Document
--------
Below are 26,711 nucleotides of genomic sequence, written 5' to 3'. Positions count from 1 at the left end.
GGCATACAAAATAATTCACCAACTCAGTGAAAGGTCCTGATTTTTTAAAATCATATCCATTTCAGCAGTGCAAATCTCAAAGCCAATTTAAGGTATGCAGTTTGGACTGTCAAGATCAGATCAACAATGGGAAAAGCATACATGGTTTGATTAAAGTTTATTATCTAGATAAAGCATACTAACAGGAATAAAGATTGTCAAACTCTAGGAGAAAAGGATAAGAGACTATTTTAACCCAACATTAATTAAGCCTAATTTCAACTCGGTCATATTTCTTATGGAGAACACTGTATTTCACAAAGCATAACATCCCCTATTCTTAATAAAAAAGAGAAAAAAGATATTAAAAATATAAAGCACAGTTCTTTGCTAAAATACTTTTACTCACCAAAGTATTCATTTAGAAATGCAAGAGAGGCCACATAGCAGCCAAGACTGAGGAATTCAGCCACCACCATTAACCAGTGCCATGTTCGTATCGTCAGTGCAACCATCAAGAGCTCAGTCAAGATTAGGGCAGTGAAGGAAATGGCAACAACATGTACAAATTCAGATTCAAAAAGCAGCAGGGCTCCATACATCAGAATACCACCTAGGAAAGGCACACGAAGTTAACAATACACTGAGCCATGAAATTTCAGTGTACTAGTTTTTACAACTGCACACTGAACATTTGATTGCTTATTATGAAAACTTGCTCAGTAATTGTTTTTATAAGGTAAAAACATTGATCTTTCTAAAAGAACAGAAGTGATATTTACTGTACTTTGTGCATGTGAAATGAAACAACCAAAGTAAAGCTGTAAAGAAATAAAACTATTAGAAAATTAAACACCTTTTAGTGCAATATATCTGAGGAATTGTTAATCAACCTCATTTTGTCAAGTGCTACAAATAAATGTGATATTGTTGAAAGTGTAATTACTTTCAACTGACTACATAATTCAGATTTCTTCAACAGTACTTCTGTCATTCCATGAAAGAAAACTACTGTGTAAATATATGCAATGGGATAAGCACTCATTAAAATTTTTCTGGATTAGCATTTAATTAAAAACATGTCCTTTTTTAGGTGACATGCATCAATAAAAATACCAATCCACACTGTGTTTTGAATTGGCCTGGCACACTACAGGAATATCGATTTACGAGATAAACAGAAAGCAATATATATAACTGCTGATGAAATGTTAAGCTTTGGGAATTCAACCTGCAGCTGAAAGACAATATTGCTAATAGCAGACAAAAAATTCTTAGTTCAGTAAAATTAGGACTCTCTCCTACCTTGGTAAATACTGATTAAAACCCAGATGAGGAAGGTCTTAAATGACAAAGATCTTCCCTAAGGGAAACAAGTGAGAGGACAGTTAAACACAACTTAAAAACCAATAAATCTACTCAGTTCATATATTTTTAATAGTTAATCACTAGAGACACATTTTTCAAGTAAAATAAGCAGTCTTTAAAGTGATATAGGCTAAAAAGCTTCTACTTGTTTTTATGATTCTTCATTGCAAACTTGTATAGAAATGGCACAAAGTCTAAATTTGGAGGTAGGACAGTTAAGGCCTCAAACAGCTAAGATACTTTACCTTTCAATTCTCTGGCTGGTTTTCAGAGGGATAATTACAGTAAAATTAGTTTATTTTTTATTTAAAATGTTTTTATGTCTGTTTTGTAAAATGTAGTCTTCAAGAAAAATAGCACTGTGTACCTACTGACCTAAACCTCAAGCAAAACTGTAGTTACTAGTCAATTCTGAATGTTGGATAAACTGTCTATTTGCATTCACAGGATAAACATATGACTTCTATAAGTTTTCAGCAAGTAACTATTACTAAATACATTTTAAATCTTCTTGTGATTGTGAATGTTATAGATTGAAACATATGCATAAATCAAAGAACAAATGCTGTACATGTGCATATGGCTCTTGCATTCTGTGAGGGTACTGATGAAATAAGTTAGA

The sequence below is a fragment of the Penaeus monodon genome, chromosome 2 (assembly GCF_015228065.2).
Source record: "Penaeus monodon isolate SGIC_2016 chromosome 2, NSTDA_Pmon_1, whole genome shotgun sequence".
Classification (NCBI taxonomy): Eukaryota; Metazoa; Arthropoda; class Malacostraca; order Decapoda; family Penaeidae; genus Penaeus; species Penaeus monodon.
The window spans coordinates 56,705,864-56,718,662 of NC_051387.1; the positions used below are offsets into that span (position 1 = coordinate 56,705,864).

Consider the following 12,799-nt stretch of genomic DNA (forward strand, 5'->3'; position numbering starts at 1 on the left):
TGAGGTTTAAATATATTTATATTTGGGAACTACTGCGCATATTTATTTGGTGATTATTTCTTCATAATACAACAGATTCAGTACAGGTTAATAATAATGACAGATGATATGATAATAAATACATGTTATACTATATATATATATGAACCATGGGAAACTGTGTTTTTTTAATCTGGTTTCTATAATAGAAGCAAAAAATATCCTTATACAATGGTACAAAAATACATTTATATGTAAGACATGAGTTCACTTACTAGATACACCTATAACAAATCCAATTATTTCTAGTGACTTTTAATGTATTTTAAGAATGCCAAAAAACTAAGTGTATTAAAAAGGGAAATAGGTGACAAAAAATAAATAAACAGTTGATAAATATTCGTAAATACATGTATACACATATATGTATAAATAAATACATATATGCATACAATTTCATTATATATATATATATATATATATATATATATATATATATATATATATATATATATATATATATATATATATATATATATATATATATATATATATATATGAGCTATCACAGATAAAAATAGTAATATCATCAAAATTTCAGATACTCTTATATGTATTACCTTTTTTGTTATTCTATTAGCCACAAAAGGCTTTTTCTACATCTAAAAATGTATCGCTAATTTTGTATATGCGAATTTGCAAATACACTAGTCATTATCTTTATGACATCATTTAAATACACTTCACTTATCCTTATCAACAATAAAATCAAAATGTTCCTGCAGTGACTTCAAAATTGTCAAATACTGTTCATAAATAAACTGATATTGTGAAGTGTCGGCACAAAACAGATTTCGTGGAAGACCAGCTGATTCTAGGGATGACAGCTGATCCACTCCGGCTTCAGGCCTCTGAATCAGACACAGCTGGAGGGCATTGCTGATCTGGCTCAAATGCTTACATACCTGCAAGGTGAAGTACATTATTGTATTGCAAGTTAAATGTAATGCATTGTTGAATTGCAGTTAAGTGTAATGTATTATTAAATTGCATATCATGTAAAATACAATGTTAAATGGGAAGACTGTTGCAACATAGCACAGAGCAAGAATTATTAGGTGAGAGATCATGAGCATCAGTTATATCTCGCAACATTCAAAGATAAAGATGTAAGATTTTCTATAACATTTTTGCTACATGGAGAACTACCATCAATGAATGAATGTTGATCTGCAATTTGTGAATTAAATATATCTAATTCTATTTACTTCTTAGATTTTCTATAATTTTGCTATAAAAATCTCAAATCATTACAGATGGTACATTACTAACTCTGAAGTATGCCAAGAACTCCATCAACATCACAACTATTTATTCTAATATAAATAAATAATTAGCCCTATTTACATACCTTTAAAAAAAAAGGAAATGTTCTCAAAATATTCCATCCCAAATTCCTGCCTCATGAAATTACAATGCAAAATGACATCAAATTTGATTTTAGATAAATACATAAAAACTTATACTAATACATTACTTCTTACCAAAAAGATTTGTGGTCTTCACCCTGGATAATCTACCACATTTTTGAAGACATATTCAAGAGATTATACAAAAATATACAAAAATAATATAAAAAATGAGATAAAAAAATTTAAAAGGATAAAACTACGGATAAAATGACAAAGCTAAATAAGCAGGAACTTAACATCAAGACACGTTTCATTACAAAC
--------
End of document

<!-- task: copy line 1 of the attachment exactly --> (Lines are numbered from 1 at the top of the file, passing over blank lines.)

Below are 26,711 nucleotides of genomic sequence, written 5' to 3'. Positions count from 1 at the left end.